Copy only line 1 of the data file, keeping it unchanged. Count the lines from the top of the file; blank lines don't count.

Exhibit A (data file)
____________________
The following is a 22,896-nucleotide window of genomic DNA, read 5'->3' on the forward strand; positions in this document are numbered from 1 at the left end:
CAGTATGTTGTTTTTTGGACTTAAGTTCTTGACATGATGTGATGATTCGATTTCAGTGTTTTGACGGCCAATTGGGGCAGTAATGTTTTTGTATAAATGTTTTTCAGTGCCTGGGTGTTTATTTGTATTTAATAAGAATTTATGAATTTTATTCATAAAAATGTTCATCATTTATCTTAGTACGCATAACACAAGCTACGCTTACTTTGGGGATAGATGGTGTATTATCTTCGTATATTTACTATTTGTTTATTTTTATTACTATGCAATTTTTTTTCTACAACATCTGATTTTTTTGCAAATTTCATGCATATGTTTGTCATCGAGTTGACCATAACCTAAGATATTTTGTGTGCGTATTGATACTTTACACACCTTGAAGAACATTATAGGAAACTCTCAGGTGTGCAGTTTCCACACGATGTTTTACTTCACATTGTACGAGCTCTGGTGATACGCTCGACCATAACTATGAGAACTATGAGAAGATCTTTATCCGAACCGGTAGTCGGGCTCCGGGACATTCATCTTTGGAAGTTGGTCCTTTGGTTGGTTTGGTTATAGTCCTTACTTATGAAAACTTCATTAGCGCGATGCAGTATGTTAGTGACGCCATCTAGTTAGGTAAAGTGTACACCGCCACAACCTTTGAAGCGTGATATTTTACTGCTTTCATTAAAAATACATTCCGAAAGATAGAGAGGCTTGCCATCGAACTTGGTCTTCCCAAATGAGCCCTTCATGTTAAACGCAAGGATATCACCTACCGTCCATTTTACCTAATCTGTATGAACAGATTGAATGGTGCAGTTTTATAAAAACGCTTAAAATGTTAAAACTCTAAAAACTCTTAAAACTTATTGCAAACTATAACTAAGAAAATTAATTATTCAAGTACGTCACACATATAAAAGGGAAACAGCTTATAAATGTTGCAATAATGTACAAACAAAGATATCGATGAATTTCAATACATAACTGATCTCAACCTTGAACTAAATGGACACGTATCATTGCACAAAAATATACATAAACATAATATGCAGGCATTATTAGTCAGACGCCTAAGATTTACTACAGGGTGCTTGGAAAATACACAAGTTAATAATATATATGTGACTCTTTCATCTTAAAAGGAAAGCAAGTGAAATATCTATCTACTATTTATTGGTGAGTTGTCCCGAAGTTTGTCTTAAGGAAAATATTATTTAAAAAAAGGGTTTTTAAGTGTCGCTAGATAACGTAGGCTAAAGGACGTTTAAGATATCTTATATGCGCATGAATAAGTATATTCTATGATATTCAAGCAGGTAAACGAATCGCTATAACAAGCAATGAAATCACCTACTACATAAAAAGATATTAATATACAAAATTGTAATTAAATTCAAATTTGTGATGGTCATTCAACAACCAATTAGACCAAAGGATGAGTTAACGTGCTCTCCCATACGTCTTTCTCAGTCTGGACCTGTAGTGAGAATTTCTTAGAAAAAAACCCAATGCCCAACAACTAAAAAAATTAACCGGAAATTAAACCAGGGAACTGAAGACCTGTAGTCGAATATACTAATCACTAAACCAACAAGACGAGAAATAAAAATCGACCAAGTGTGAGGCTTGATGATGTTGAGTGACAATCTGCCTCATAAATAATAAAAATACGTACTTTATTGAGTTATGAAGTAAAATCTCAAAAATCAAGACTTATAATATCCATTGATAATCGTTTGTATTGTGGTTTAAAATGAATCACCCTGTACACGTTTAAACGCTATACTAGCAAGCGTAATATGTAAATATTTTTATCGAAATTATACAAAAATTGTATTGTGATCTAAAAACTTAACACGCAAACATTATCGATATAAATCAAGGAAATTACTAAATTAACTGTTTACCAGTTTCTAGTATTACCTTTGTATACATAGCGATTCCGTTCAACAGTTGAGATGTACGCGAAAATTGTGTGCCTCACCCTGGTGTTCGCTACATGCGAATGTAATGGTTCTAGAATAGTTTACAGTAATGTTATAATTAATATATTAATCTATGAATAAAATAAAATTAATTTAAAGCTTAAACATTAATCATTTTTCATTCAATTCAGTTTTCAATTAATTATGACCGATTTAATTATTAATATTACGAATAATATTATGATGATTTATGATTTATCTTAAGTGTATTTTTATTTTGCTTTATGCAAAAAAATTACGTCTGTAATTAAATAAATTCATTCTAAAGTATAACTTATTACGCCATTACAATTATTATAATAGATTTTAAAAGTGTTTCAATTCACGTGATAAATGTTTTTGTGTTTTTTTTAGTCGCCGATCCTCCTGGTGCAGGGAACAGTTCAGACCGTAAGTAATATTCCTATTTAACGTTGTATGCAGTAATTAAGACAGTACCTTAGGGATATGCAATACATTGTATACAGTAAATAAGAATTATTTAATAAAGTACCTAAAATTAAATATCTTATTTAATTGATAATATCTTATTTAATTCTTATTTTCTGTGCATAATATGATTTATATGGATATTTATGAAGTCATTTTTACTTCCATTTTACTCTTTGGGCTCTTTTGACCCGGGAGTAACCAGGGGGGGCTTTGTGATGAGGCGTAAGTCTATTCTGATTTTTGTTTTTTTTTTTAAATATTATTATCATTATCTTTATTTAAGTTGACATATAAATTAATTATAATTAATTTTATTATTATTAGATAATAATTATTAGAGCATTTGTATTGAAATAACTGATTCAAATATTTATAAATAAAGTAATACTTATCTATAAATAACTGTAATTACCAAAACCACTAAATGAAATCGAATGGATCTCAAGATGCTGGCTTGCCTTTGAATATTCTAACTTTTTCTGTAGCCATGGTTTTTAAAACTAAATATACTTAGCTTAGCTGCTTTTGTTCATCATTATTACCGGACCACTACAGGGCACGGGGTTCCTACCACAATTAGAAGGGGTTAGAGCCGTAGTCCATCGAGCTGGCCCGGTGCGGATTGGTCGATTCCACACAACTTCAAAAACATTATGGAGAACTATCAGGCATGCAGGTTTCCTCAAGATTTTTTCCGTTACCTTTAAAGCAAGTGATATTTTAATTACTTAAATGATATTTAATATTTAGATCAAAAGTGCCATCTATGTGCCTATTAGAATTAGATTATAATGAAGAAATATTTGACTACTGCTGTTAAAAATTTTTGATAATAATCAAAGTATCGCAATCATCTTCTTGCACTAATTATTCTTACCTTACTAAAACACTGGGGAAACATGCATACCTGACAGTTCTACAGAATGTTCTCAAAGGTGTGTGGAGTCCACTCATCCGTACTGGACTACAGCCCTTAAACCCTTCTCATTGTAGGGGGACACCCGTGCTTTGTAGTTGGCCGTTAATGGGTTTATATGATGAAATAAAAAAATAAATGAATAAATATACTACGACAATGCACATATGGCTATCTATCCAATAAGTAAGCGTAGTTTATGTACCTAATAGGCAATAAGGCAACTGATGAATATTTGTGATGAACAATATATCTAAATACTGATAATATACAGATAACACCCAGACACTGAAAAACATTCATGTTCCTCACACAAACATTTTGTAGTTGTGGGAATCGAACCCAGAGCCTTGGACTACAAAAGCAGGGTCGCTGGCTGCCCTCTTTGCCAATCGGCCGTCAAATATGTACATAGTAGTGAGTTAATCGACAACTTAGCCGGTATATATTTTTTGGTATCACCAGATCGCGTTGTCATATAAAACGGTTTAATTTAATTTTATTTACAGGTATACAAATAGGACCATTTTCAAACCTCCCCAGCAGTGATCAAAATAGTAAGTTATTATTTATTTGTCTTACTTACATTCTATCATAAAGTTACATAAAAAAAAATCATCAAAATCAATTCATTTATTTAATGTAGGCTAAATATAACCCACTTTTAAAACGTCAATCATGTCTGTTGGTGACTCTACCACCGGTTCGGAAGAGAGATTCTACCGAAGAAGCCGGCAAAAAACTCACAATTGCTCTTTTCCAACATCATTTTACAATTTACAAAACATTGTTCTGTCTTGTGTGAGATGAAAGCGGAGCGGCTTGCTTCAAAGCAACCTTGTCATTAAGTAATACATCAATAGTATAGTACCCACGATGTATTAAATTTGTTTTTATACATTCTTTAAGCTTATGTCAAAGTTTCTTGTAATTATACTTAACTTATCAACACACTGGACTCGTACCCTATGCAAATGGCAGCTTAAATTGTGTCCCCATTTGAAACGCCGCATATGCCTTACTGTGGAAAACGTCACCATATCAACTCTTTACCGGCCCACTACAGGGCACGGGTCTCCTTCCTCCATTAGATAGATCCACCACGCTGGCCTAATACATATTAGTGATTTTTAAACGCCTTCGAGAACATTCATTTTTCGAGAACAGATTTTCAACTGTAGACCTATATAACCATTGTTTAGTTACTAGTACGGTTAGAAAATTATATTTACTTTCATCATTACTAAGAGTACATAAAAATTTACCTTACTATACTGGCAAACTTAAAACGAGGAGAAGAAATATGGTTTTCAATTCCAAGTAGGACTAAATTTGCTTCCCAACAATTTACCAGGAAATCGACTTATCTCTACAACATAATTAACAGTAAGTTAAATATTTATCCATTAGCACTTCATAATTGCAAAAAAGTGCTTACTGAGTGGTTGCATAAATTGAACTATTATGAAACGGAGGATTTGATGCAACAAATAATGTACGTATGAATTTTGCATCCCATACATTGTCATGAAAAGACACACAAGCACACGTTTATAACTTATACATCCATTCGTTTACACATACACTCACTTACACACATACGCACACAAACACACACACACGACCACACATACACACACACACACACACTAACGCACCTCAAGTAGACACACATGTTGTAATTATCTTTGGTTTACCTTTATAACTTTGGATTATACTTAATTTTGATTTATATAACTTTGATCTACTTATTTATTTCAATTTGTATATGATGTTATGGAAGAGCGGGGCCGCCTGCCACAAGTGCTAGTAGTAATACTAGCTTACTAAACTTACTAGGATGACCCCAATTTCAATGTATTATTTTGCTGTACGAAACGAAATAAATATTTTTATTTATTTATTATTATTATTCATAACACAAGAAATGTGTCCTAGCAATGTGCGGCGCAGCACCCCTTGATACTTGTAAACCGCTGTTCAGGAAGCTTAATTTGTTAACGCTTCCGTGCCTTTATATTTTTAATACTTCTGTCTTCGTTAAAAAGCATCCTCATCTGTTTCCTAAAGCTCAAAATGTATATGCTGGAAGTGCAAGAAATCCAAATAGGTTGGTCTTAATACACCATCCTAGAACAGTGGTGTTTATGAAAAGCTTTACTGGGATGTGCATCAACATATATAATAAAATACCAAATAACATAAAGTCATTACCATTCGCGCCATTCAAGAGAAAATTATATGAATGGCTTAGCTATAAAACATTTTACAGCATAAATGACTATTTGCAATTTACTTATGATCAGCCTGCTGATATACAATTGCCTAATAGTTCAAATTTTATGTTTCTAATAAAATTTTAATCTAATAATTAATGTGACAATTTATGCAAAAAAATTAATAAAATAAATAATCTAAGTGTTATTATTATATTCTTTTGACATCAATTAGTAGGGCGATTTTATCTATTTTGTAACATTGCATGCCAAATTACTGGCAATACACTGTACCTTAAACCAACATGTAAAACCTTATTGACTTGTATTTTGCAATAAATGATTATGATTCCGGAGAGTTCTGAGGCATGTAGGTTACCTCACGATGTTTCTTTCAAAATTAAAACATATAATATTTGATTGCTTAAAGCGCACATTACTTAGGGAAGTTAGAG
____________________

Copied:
The following is a 22,896-nucleotide window of genomic DNA, read 5'->3' on the forward strand; positions in this document are numbered from 1 at the left end: